DOCTORS & WOMEN By Susan Cheever Clarkson N. Potter. 266 pp. $17.95
AT LEAST since Rosamond Vincy set her cap at the newest resident of Middlemarch, fictional women have been falling in love with doctors. Paradigm that it is of need meeting authority, of dependency meeting power (and status), the theme has been a fruitful vein -- whether exploited for romantic thrills or mined with serious intent -- for movies and soap operas, for novelists and feminists.
Surely the title of Susan Cheever's novel promises a knowing wink at archetype, at minimum a savvy riff on the cloying side of the tradition. But one scans Doctors & Women in vain for some hint that its author is wise to these antecedents. "I wanted you too much," the heroine tells her doctor- lover at the novel's climax. "But it wasn't Riley she had wanted," the narrative continues in breathless surprise, "but someone in a white coat with its promise of protection, salvation, and cure -- someone in authority who would stand between her and the dreadful uncertainties of real life."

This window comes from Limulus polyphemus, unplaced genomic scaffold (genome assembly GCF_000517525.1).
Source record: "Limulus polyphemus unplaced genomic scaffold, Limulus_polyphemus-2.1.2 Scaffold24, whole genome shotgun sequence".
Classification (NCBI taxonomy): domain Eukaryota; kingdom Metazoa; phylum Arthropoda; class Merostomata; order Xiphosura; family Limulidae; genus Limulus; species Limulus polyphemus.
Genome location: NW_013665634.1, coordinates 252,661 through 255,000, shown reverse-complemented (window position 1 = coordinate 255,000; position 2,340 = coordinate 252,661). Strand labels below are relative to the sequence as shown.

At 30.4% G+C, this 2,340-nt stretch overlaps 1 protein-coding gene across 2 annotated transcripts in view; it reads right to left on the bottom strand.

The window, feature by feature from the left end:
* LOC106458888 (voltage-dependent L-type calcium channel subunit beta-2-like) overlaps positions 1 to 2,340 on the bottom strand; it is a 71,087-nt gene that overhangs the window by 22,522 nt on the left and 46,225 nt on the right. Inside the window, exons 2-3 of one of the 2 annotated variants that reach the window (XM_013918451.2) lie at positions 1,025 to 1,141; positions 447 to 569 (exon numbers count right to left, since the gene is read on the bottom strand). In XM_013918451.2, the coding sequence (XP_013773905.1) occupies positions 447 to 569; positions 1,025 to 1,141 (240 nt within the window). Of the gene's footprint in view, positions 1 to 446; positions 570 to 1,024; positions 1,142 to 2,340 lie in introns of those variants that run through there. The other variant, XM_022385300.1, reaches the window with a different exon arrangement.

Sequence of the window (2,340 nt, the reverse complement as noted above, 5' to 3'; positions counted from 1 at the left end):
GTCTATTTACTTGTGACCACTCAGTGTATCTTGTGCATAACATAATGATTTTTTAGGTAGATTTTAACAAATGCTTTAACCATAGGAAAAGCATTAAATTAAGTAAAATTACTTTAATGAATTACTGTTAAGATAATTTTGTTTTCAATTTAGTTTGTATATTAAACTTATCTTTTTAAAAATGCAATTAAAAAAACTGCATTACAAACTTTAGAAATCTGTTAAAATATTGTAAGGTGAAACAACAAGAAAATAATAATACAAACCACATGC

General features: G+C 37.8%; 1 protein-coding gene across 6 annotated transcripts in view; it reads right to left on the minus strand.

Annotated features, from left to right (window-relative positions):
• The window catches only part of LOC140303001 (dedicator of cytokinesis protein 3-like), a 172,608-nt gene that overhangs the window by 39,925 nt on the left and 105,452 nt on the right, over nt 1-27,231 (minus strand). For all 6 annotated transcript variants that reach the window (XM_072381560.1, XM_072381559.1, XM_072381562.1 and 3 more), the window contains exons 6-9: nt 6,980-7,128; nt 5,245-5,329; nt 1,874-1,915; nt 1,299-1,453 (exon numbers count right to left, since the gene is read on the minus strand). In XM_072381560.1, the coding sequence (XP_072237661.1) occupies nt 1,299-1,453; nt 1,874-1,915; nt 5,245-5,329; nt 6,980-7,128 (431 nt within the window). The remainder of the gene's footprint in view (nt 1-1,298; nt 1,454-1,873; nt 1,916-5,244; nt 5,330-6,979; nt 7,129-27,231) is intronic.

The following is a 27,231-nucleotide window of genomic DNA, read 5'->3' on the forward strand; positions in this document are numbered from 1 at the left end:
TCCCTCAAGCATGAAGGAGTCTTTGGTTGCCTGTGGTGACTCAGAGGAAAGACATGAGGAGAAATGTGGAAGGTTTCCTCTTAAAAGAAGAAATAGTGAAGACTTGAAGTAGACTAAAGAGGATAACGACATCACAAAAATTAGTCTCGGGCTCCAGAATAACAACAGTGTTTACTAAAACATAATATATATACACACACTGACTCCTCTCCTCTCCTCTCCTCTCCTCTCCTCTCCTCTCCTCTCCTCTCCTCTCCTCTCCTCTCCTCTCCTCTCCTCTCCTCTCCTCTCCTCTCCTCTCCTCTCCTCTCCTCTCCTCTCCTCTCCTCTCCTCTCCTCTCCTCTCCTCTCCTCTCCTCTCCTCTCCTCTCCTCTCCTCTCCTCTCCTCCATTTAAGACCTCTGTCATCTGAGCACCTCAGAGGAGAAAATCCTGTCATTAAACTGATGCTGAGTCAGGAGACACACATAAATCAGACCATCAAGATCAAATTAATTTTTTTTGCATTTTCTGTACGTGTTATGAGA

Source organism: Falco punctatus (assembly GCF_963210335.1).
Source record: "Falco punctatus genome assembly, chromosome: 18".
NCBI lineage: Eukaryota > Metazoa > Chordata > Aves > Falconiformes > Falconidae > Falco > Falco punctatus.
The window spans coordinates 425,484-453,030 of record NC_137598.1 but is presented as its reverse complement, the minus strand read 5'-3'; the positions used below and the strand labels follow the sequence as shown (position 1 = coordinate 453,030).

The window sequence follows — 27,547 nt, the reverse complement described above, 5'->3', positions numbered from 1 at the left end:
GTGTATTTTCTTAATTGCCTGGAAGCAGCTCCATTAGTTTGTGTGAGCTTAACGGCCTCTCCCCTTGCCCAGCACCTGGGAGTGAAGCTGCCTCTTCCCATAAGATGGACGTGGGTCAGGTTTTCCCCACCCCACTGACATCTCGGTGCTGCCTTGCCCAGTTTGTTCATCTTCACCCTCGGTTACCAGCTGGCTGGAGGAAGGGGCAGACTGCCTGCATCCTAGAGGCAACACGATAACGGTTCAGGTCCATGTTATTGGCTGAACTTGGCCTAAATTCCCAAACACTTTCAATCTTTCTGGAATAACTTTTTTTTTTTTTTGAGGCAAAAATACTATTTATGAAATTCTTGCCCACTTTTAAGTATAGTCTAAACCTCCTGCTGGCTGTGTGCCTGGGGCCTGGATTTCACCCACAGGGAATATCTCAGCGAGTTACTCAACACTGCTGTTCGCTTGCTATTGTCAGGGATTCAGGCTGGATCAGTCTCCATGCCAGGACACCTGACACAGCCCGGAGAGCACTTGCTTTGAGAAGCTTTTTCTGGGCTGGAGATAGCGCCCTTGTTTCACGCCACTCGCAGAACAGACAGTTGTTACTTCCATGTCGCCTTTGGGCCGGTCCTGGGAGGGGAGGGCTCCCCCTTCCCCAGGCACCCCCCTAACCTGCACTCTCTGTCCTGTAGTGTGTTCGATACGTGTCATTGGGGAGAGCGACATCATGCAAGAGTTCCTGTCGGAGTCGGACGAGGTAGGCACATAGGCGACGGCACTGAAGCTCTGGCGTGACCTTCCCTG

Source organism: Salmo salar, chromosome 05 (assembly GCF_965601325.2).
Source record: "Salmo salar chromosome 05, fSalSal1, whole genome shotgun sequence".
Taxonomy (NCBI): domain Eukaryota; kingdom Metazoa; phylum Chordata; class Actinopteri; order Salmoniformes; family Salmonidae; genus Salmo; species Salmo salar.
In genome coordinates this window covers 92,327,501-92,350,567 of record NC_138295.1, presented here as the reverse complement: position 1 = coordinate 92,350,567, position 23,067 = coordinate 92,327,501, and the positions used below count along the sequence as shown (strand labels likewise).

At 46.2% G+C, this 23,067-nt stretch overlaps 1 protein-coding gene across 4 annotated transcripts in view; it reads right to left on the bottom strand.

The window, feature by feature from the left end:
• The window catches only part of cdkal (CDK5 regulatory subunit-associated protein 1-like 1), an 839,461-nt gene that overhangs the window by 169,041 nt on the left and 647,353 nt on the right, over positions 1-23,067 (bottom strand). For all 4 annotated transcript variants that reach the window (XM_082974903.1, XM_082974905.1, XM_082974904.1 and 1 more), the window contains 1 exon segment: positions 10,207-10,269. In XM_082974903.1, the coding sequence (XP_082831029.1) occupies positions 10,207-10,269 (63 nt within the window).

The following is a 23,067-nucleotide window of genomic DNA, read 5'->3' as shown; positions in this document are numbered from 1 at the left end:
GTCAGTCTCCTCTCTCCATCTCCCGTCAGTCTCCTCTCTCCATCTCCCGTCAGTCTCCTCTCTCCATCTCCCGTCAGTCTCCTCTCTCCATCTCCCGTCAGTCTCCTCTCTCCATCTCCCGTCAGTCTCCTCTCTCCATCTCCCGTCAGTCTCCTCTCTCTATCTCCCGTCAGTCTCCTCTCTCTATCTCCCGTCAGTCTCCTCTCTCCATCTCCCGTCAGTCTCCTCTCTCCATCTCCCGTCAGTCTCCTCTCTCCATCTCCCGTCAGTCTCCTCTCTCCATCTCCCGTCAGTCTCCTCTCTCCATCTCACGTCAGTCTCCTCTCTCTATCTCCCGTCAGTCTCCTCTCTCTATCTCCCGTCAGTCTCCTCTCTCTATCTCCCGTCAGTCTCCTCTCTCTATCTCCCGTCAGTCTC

It is as if the author had just discovered that Dark Victory is not a movie to be taken seriously, and hastens to pass the word.
Cheever's protagonist is Kate Loomis, a 32-year-old Manhattanite who has lost her father to cancer and fears that her mother, recently diagnosed with uterine cancer, will die the same way. Her lawyer-husband David has been a known quantity since their childhood: there's nothing much wrong with him, but there's nothing much magical, either. (The heroine's most likeable observation is that whenever he wants to have sex, he employs the euphemistic approach, "Can I give you a back rub?") When one day she takes her mother's records to New York's leading cancer research hospital (named -- oh dear -- Parkinson) for a second opinion, she is ripe to drop her burdens at the hem of a white coat.